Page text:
§ 44. Mr. K. Robinson
asked the Minister of Health if he will advise the setting up of a Royal Commission on medical education in Great Britain.
§ Mr. Powell
No, Sir. The General Medical Council, which is responsible for maintaining the standards of medical education, published revised recommendations on the medical curriculum in 1957, after extensive consultations with the other bodies concerned with medical education and practice. I understand 27 that it has recently received from medical schools reports on the implementation of these recommendations and that these are being considered.
§ Mr. Robinson
Even allowing for these recommendations, is not medical teaching in this country now many years behind that in the United States and many European countries, and does the Minister realise that that view is shared by many younger doctors and medical students and most psychiatrists because it is particularly backward in the teaching of psychological medicine? If any improvement is to be made, must not some initiative come from him, because it is no use leaving the matter in the hands of just those leaders of the medical profession who are responsible for the out-of-date curricula which we have?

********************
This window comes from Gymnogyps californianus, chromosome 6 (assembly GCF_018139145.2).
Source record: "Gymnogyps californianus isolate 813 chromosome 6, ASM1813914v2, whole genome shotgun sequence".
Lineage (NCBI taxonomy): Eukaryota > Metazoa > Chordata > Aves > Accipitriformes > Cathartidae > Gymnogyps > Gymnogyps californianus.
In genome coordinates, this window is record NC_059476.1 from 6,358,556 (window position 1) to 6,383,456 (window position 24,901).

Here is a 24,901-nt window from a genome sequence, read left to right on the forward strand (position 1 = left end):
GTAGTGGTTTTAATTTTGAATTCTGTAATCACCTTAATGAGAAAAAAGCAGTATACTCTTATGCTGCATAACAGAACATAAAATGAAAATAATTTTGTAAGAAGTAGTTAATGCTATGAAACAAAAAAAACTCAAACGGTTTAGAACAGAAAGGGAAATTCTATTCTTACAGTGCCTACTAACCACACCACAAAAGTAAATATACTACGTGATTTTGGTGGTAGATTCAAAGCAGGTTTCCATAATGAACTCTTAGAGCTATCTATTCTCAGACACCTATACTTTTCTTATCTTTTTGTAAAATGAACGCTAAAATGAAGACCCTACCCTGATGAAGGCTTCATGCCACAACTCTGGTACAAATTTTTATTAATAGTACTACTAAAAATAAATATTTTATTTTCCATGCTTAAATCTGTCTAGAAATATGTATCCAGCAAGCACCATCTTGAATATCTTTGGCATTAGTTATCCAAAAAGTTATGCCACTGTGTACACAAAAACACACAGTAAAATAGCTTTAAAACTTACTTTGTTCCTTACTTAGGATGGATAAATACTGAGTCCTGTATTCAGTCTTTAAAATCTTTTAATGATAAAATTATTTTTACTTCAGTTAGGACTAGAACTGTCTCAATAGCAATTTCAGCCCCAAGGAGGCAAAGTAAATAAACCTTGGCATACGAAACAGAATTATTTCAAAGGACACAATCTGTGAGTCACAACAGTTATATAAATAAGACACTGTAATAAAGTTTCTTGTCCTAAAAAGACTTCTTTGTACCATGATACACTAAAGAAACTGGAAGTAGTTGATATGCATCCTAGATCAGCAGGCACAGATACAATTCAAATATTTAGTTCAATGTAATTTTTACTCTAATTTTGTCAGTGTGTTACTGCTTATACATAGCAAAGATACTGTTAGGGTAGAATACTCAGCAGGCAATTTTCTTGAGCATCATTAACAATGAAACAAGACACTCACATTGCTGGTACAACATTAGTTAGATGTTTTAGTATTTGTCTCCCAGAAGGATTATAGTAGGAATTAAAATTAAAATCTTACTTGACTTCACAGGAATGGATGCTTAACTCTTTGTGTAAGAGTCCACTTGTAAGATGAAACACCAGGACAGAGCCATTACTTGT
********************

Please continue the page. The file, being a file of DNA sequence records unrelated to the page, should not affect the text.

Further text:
§ Mr. Powell
As the hon. Gentleman knows, the responsibility of the Minister of Health for medical education is necessarily and deliberately extremely limited. I have no reason to doubt that the General Medical Council's recommendations took full account of the need for expansion in psychological medicine, and this will be reflected in the results it is now considering.
§ Mr. Abse
Does the Minister recognise that so laggard is medical education in Wales that, despite more than a decade of pressure from the regional hospital board, we are still without a chair and department of psychiatry? Will he continue to take action to carry forward what has been indicated as necessary by the Minister for Welsh Affairs and ensure that medical students in Wales can have a proper education in psychiatry?